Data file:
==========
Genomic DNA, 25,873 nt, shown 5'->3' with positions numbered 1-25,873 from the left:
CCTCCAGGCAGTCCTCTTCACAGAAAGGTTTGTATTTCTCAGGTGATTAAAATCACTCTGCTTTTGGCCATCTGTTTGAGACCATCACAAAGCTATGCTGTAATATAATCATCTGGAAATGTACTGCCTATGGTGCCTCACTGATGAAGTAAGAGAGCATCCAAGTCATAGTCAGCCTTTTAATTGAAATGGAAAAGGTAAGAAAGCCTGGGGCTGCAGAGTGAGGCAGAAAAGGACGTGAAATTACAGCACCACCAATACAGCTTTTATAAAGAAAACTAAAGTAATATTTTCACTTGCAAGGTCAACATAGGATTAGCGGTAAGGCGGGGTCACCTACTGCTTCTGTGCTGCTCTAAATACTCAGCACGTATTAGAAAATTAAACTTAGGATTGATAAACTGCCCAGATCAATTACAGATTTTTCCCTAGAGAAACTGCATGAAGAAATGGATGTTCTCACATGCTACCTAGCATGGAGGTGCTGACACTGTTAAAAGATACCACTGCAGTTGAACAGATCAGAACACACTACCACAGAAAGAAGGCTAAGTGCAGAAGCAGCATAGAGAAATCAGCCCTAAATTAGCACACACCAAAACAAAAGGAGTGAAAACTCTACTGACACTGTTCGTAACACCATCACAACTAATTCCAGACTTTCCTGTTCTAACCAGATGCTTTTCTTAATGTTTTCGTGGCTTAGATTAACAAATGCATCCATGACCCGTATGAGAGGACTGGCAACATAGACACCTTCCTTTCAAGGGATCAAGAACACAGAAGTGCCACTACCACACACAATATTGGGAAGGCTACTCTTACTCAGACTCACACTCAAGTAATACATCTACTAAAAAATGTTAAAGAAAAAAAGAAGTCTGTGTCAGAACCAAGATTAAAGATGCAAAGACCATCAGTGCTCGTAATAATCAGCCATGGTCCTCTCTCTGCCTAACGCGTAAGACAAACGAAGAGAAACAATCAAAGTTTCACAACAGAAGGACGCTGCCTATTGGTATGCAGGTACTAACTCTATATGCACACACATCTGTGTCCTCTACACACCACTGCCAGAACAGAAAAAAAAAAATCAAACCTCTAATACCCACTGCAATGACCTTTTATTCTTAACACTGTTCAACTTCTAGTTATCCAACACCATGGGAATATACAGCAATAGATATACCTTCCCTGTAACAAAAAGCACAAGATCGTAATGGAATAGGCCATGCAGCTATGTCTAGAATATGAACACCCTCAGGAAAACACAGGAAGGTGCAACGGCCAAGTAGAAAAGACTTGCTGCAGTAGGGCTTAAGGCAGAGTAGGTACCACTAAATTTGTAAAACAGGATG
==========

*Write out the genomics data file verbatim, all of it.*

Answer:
Genomic DNA, 25,873 nt, shown 5'->3' with positions numbered 1-25,873 from the left:
CCTCCAGGCAGTCCTCTTCACAGAAAGGTTTGTATTTCTCAGGTGATTAAAATCACTCTGCTTTTGGCCATCTGTTTGAGACCATCACAAAGCTATGCTGTAATATAATCATCTGGAAATGTACTGCCTATGGTGCCTCACTGATGAAGTAAGAGAGCATCCAAGTCATAGTCAGCCTTTTAATTGAAATGGAAAAGGTAAGAAAGCCTGGGGCTGCAGAGTGAGGCAGAAAAGGACGTGAAATTACAGCACCACCAATACAGCTTTTATAAAGAAAACTAAAGTAATATTTTCACTTGCAAGGTCAACATAGGATTAGCGGTAAGGCGGGGTCACCTACTGCTTCTGTGCTGCTCTAAATACTCAGCACGTATTAGAAAATTAAACTTAGGATTGATAAACTGCCCAGATCAATTACAGATTTTTCCCTAGAGAAACTGCATGAAGAAATGGATGTTCTCACATGCTACCTAGCATGGAGGTGCTGACACTGTTAAAAGATACCACTGCAGTTGAACAGATCAGAACACACTACCACAGAAAGAAGGCTAAGTGCAGAAGCAGCATAGAGAAATCAGCCCTAAATTAGCACACACCAAAACAAAAGGAGTGAAAACTCTACTGACACTGTTCGTAACACCATCACAACTAATTCCAGACTTTCCTGTTCTAACCAGATGCTTTTCTTAATGTTTTCGTGGCTTAGATTAACAAATGCATCCATGACCCGTATGAGAGGACTGGCAACATAGACACCTTCCTTTCAAGGGATCAAGAACACAGAAGTGCCACTACCACACACAATATTGGGAAGGCTACTCTTACTCAGACTCACACTCAAGTAATACATCTACTAAAAAATGTTAAAGAAAAAAAGAAGTCTGTGTCAGAACCAAGATTAAAGATGCAAAGACCATCAGTGCTCGTAATAATCAGCCATGGTCCTCTCTCTGCCTAACGCGTAAGACAAACGAAGAGAAACAATCAAAGTTTCACAACAGAAGGACGCTGCCTATTGGTATGCAGGTACTAACTCTATATGCACACACATCTGTGTCCTCTACACACCACTGCCAGAACAGAAAAAAAAAAATCAAACCTCTAATACCCACTGCAATGACCTTTTATTCTTAACACTGTTCAACTTCTAGTTATCCAACACCATGGGAATATACAGCAATAGATATACCTTCCCTGTAACAAAAAGCACAAGATCGTAATGGAATAGGCCATGCAGCTATGTCTAGAATATGAACACCCTCAGGAAAACACAGGAAGGTGCAACGGCCAAGTAGAAAAGACTTGCTGCAGTAGGGCTTAAGGCAGAGTAGGTACCACTAAATTTGTAAAACAGGATG